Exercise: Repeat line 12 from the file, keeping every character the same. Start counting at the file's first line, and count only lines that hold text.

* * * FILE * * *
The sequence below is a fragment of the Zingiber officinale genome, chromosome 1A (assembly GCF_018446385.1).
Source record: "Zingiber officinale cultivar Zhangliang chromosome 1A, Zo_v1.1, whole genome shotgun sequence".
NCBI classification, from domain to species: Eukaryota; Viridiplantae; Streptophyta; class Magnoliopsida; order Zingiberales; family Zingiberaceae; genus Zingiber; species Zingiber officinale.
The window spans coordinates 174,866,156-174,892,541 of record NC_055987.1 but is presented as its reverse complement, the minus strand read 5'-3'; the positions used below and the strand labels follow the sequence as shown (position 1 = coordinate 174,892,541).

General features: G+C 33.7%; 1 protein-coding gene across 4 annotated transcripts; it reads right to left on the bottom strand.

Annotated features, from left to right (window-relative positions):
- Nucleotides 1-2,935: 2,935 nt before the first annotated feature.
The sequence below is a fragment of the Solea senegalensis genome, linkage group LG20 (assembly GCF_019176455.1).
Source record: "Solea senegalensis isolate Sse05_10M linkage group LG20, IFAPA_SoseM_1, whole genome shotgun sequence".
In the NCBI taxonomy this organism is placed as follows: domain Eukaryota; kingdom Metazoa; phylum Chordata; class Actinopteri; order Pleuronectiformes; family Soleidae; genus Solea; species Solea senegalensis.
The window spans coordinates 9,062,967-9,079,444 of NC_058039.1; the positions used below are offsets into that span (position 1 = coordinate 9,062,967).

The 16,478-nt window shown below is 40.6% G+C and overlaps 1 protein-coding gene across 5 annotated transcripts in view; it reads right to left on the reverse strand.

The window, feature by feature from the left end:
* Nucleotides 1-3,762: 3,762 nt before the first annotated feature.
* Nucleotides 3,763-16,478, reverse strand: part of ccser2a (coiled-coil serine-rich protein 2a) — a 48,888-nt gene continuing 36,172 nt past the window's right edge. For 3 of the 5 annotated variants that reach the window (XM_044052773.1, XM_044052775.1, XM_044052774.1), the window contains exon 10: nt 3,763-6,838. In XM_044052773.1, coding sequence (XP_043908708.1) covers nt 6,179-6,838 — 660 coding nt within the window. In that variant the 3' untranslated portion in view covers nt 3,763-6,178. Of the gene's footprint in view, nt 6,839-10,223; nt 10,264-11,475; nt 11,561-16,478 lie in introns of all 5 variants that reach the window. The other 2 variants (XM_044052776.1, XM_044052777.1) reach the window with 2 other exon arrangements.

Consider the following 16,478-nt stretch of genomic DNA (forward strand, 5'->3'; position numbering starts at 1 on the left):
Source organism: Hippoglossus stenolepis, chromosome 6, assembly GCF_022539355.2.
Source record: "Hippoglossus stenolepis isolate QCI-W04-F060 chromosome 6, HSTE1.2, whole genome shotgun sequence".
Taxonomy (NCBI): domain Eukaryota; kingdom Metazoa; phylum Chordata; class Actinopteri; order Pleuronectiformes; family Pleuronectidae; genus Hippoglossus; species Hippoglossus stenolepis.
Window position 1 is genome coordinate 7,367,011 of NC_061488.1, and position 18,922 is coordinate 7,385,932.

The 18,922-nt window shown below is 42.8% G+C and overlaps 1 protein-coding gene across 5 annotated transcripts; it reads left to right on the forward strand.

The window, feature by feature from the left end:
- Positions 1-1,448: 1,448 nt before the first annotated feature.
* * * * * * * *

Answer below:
The 16,478-nt window shown below is 40.6% G+C and overlaps 1 protein-coding gene across 5 annotated transcripts in view; it reads right to left on the reverse strand.